The National Football League announced Tuesday it will immediately begin suspending players for “egregious and elevated hits” that violate rules, particularly those involving helmets.
In the past, players were either fined or ejected for illegal hits. But after the series of recent flagrant tackles last Sunday, several of which resulted in concussions, the NFL ramped up the punishment.
Among the hits getting attention last weekend:
—The Eagles' DeSean Jackson and the Falcons' Dunta Robinson were knocked out of their game after a frightening collision in which Robinson launched himself head first to make a tackle. Both sustained concussions.
—Ravens tight end Todd Heap took a vicious hit from Patriots safety Brandon Meriweather that Heap called "one of those hits that shouldn't happen."
—The Steelers' James Harrison sidelined two Browns players with head injuries after jarring hits.
Dr. Sharon Chirban, an instructor at Harvard Medical School and specialist in sports-related head injuries at Children’s Hospital Boston, told FoxNews.com that repeated head injuries to players can be detrimental to their quality of life.
“What we’ve learned through neuroanatomical research of the aging of athletes is that these head shots cause cognitive impairment, problems with memory, focus and concentration, premature death or early signs of Alzheimer’s and dementia," Chirban said. "There are also emotional problems like depression."
The NFL’s vice president of football operations Ray Anderson said Tuesday that the league was concerned about how the fundamentals of tackling were being coached.
Chirban said the way professional athletes play has a ripple effect.
“The way professional coaches teach their players shapes the way a high school coach confronts how children are involved in the sport. It is a big youth sports issue at the moment,” she said.
Children do not recover as quickly from head injuries as adults, and repeated concussions cause difficulties for them in life, like not being able to pay attention in school.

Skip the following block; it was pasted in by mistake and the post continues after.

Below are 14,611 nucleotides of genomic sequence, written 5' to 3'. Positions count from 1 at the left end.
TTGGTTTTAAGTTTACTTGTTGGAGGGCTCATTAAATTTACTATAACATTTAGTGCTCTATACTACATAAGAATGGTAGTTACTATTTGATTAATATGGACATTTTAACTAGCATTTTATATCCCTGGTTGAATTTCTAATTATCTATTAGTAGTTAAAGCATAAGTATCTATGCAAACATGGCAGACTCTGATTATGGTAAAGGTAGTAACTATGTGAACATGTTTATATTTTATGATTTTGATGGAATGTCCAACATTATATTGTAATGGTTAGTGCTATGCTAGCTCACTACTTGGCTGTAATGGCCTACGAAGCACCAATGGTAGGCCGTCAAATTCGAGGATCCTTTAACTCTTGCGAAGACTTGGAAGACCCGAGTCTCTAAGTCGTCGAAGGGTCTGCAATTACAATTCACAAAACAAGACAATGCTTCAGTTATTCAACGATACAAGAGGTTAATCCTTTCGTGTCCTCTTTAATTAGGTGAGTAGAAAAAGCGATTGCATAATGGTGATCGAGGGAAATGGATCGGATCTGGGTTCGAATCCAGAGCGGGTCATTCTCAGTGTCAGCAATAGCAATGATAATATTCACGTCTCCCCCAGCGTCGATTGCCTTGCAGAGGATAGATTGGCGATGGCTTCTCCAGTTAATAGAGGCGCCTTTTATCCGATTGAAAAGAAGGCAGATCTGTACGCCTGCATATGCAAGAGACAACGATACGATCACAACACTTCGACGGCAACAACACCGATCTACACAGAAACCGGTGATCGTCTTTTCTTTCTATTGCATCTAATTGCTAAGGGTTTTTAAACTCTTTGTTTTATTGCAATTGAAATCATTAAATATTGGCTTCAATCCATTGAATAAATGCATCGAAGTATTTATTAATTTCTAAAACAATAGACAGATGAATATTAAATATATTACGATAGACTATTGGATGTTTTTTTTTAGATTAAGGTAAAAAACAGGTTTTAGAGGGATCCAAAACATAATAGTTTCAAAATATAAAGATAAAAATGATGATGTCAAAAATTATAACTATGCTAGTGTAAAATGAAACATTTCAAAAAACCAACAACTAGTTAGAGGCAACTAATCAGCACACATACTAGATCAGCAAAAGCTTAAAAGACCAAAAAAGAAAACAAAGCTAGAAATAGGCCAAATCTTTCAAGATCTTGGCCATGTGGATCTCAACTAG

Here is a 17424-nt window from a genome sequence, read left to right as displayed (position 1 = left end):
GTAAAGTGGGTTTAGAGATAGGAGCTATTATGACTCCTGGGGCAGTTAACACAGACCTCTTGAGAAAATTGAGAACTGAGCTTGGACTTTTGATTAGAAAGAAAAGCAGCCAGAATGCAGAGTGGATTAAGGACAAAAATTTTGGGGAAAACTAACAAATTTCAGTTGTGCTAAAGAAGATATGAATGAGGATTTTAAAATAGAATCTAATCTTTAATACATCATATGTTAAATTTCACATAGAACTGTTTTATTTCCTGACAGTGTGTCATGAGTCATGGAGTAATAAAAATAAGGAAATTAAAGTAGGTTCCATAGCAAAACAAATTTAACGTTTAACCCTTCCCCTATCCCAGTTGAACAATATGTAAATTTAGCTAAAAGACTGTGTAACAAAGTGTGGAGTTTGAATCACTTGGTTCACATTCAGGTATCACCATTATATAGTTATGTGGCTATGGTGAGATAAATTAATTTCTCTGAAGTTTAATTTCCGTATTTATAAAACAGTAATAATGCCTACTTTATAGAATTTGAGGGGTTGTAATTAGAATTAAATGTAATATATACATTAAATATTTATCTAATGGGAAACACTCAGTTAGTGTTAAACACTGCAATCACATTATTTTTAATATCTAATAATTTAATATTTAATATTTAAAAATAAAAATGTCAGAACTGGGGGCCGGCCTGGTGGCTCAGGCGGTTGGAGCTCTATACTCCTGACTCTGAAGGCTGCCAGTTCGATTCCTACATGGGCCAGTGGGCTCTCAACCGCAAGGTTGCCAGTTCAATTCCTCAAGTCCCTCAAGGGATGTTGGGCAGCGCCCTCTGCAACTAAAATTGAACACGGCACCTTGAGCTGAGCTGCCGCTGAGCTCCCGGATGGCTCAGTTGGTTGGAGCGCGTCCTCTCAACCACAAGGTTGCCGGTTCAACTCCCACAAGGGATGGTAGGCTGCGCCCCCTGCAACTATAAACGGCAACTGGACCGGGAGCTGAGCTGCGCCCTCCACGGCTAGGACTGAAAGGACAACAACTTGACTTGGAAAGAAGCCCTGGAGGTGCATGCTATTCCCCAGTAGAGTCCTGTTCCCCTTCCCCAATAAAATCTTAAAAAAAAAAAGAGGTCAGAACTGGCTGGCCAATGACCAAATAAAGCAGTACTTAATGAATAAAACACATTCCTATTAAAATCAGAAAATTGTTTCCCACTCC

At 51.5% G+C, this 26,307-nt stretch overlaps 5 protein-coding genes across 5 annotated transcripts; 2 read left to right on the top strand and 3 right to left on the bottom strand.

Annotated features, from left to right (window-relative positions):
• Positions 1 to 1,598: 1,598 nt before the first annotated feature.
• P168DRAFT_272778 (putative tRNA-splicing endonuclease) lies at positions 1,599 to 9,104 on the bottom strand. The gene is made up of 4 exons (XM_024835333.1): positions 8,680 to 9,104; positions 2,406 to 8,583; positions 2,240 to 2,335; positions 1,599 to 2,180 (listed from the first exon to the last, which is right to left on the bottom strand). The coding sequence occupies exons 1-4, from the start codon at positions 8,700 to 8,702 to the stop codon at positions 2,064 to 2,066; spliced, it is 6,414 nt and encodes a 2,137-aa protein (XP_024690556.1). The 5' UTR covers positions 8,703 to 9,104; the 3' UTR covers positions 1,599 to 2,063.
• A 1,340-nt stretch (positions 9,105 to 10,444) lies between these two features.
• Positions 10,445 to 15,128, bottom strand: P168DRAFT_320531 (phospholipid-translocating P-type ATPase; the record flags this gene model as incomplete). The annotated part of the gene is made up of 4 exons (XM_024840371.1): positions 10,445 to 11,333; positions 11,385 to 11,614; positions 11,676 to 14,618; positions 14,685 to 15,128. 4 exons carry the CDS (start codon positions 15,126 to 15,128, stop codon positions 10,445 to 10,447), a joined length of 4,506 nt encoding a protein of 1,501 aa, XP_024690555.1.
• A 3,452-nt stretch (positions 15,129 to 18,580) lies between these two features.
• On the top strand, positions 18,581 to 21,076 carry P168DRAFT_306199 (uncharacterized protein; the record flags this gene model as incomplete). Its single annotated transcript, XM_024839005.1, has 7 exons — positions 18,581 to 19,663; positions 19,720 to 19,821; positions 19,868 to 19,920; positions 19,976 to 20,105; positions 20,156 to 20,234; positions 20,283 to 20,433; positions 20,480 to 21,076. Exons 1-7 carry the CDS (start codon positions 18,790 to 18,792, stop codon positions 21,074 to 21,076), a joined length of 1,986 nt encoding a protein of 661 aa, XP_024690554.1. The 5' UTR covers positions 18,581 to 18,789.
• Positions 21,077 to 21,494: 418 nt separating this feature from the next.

Steelers coach Mike Tomlin told the Associated Press he favors stricter enforcement of helmet hits.
"I'm all for player safety," Tomlin said Tuesday. "I think it is the proper initiative that the NFL has. I think we need to safeguard the men that play this game to the best of our abilities and make it as safe as we can.
Chirban said she thinks that the NFL has done all it can with products and equipment, like helmets that absorb a large amount of shock--but notes that no amount of equipment will change the game.
“There is nothing to protect a human being from momentum. The brain doesn’t have to be hit to have a concussion, just impact that is hard enough can cause a brain injury,” she said. “Cleaning up hits will minimize the risk. You can never fully prevent the risk, because football is a game of contact.”
She said that although the NFL is taking a step in the right direction, they could do more to ensure their players safety.
"It costs teams money to have players out of play, but players need to have time to recover, and that is a pretty involved process," she said. "The NFL needs clean parameters for return to play decisions. The next best thing is to not let players return until they are fully recovered."
The Associated Press contributed to this article.